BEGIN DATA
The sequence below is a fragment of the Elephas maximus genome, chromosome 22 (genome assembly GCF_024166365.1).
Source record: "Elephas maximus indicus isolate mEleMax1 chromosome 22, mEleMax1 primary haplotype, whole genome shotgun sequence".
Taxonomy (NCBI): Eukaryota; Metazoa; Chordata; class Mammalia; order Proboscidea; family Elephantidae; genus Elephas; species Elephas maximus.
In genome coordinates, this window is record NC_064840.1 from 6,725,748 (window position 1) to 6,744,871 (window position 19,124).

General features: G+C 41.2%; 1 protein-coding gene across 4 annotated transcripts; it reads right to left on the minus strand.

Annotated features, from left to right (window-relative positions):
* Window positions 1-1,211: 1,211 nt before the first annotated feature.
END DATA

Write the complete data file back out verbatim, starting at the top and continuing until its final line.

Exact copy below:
The sequence below is a fragment of the Elephas maximus genome, chromosome 22 (genome assembly GCF_024166365.1).
Source record: "Elephas maximus indicus isolate mEleMax1 chromosome 22, mEleMax1 primary haplotype, whole genome shotgun sequence".
Taxonomy (NCBI): Eukaryota; Metazoa; Chordata; class Mammalia; order Proboscidea; family Elephantidae; genus Elephas; species Elephas maximus.
In genome coordinates, this window is record NC_064840.1 from 6,725,748 (window position 1) to 6,744,871 (window position 19,124).

General features: G+C 41.2%; 1 protein-coding gene across 4 annotated transcripts; it reads right to left on the minus strand.

Annotated features, from left to right (window-relative positions):
* Window positions 1-1,211: 1,211 nt before the first annotated feature.